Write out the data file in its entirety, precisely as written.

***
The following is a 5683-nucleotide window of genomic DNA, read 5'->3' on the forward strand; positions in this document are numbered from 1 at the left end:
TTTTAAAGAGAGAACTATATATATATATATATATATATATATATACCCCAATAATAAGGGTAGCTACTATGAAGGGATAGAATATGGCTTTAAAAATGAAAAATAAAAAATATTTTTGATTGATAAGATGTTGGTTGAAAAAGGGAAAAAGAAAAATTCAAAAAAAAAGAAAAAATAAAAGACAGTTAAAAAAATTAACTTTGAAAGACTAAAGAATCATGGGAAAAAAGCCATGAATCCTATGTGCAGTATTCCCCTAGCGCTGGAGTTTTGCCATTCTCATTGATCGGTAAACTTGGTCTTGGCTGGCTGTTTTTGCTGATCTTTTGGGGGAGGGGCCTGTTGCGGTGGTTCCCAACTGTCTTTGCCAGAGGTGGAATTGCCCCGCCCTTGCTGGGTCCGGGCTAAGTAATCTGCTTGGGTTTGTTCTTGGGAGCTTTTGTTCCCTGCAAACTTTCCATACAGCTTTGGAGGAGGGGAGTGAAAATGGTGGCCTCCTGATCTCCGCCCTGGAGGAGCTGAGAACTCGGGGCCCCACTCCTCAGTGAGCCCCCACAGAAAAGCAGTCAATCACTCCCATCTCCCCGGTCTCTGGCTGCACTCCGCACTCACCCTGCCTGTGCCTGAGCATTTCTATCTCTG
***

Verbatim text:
The following is a 5683-nucleotide window of genomic DNA, read 5'->3' on the forward strand; positions in this document are numbered from 1 at the left end:
TTTTAAAGAGAGAACTATATATATATATATATATATATATATATACCCCAATAATAAGGGTAGCTACTATGAAGGGATAGAATATGGCTTTAAAAATGAAAAATAAAAAATATTTTTGATTGATAAGATGTTGGTTGAAAAAGGGAAAAAGAAAAATTCAAAAAAAAAGAAAAAATAAAAGACAGTTAAAAAAATTAACTTTGAAAGACTAAAGAATCATGGGAAAAAAGCCATGAATCCTATGTGCAGTATTCCCCTAGCGCTGGAGTTTTGCCATTCTCATTGATCGGTAAACTTGGTCTTGGCTGGCTGTTTTTGCTGATCTTTTGGGGGAGGGGCCTGTTGCGGTGGTTCCCAACTGTCTTTGCCAGAGGTGGAATTGCCCCGCCCTTGCTGGGTCCGGGCTAAGTAATCTGCTTGGGTTTGTTCTTGGGAGCTTTTGTTCCCTGCAAACTTTCCATACAGCTTTGGAGGAGGGGAGTGAAAATGGTGGCCTCCTGATCTCCGCCCTGGAGGAGCTGAGAACTCGGGGCCCCACTCCTCAGTGAGCCCCCACAGAAAAGCAGTCAATCACTCCCATCTCCCCGGTCTCTGGCTGCACTCCGCACTCACCCTGCCTGTGCCTGAGCATTTCTATCTCTG